It is Thursday February 7th and I have a full head of steam. We are having yet another snow day where school has been cancelled! The winds are howling and the snow is drifting badly. Doc is home also shoveling and plowing. Tomorrow we go to the clinic for her chemo treatment and blood draw. She can eat so it will be great. We have reviewed the end of this phase and realize that because she is a “rapid early responder” she will not need the extra 2 weeks of the steroid treatment that kids who are not early responders get before going on to Phase 2. I am sitting here now feeling so incredibly grateful that we can bypass that altogether. I know without a doubt that we would muster the strength if we had to but I am certainly breathing easier knowing that we don’t. It is a relief!
I roasted a chicken last night for dinner. Don’t worry, I didn’t go out to the barn and kill off one of my hens! I actually bought this one from the store, which is the first time I have purchased chicken in 2 years! Anyway, I roasted that baby up and Aria LOVED it. She gobbled down a bunch so I’m hoping that it will become a new craving. I keep trying to introduce other salty starchy foods like mashed potatoes and the like. We’ll see how she does. She’s already had noodles and pizza this morning for breakfast. She’s mentioned once or twice that junk food is her favorite food so we’re off and ready to greet this day.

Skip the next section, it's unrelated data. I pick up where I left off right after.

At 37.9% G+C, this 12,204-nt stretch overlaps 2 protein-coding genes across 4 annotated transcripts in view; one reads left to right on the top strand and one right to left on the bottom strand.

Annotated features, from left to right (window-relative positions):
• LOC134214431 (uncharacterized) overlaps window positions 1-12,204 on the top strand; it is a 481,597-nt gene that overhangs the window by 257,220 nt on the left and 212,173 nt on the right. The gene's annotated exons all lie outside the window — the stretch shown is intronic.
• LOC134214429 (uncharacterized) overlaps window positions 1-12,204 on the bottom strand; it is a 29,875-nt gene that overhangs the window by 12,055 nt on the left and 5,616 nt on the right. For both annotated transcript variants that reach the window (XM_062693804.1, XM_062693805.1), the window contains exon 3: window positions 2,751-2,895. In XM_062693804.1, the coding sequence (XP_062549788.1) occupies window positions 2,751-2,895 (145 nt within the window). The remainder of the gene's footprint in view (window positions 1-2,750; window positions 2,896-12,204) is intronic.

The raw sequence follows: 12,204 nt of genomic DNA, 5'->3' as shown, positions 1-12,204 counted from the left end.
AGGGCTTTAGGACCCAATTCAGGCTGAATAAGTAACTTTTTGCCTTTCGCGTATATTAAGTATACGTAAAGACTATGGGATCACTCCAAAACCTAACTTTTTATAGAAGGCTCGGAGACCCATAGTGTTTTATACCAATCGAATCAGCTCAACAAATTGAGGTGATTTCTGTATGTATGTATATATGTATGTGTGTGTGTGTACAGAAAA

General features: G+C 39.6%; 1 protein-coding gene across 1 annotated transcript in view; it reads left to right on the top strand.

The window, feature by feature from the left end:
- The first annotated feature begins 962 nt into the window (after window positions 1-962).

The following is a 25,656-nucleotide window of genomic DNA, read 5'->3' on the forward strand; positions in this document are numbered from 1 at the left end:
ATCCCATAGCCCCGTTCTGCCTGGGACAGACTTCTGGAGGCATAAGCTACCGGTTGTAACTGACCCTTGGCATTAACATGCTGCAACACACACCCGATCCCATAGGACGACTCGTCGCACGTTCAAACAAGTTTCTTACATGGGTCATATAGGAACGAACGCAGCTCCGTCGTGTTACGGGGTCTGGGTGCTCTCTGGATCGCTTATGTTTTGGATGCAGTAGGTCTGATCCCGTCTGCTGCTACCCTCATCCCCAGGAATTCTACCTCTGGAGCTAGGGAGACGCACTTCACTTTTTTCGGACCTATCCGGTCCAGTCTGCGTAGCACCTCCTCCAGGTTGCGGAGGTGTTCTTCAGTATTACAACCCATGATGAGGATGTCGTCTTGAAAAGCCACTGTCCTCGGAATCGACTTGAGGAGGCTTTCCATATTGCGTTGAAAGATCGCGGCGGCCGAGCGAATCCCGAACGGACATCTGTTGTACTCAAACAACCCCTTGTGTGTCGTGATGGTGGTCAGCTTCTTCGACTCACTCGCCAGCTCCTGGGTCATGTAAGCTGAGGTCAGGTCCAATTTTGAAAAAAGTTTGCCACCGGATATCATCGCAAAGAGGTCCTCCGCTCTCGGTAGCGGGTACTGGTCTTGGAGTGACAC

I am thankful for patience. I am thankful for fresh clean air to breath. I am thankful for healthy food. I am thankful for snow days. I am thankful for Doc. I am thankful for each of you sharing this experience with me. I am thankful for all the positive energy that has shrouded No Worries Farm. I am thankful for rest. I am thankful for this day because in this moment, we are well and all very much alive!

This is Aria when she just started her steroids.

This is Aria at the end of her steroid treatment. I begged her to smile for the camera. I may have stooped so low as to bribe her with a piece of chocolate!